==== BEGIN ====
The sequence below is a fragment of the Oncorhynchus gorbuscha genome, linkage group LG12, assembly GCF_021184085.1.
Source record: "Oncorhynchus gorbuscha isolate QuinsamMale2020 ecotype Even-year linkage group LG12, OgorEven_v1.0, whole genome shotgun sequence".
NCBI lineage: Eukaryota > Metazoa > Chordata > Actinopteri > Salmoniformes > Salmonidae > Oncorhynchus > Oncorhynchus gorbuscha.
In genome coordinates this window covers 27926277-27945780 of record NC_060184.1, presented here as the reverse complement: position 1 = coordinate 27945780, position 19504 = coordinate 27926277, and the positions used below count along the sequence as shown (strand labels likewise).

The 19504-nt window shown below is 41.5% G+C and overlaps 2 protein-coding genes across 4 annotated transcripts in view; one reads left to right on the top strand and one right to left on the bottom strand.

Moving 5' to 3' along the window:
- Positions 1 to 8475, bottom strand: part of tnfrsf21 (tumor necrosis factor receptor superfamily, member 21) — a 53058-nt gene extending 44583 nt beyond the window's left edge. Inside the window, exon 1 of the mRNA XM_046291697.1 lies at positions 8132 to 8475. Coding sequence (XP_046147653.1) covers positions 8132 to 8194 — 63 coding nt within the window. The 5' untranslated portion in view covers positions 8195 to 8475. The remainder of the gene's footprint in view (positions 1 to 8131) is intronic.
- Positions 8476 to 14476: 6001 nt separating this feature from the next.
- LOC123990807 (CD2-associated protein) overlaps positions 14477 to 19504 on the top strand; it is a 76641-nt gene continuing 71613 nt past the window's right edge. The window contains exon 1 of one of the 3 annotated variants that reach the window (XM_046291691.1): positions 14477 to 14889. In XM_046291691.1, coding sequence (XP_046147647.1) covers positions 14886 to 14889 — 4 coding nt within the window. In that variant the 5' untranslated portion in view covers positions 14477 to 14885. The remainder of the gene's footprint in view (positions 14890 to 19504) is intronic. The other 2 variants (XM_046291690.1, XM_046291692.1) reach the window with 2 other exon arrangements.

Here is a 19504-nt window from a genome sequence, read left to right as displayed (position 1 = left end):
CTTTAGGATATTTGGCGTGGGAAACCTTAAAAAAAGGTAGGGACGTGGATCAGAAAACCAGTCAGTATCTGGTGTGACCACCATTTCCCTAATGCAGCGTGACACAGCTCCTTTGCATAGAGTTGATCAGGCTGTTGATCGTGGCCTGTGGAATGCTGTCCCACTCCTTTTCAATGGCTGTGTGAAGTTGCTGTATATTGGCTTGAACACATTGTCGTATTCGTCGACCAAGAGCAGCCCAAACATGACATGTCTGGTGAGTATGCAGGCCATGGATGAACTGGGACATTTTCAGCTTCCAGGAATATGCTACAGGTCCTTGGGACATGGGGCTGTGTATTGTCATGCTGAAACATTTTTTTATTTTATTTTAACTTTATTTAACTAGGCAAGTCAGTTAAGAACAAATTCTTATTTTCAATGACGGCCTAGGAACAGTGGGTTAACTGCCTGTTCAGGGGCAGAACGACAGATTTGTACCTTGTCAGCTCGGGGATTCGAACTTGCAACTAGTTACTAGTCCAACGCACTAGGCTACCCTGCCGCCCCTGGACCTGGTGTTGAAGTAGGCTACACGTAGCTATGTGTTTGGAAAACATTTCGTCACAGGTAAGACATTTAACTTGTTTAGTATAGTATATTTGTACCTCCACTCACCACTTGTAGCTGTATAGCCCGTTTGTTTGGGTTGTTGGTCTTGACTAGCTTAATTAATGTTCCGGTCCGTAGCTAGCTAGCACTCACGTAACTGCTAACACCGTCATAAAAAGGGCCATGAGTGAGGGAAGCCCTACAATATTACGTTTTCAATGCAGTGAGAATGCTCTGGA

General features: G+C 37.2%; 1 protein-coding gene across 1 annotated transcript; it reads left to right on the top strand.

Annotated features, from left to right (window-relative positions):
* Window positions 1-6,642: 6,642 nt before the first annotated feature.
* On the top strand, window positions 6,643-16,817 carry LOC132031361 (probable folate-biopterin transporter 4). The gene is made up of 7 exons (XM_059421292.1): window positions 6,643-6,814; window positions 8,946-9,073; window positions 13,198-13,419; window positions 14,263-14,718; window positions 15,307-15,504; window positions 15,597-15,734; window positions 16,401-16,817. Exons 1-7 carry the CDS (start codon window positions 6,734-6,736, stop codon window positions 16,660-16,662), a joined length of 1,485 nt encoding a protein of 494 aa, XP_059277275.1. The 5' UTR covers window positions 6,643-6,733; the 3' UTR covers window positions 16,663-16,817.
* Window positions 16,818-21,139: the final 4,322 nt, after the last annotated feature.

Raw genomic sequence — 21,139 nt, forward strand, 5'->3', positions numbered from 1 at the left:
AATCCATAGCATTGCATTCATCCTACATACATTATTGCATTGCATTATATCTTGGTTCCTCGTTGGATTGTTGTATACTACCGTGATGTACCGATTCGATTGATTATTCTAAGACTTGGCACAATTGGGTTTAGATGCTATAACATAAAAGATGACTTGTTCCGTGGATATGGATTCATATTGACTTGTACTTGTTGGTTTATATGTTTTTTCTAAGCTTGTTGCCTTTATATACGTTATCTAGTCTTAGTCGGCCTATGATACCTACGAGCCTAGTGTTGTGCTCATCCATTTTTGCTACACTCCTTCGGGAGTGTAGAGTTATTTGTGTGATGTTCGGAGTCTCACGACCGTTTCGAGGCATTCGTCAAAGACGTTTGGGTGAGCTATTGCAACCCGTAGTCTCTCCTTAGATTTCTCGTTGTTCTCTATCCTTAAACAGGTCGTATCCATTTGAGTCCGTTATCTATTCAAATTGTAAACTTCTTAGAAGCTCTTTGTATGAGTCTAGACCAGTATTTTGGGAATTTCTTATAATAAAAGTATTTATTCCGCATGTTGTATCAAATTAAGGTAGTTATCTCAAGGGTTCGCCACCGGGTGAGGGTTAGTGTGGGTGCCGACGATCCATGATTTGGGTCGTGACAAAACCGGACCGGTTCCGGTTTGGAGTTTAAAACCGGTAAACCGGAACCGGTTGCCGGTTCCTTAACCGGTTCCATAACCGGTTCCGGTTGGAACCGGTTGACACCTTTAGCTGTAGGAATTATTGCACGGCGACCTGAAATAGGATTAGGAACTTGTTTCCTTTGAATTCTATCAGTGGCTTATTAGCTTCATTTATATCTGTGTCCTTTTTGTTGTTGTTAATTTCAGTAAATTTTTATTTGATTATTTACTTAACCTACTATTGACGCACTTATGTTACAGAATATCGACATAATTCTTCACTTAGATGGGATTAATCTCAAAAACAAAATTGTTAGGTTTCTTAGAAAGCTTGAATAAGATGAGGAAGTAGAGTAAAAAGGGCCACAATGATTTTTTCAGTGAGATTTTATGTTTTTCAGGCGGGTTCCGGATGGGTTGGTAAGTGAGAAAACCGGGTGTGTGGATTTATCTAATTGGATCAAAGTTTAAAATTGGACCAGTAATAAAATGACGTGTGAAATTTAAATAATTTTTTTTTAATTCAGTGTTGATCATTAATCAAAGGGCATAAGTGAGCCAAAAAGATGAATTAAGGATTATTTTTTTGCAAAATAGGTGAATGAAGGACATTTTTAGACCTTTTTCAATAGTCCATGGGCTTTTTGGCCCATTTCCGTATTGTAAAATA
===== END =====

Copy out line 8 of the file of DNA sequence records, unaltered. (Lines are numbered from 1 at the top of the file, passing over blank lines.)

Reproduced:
- Positions 8476 to 14476: 6001 nt separating this feature from the next.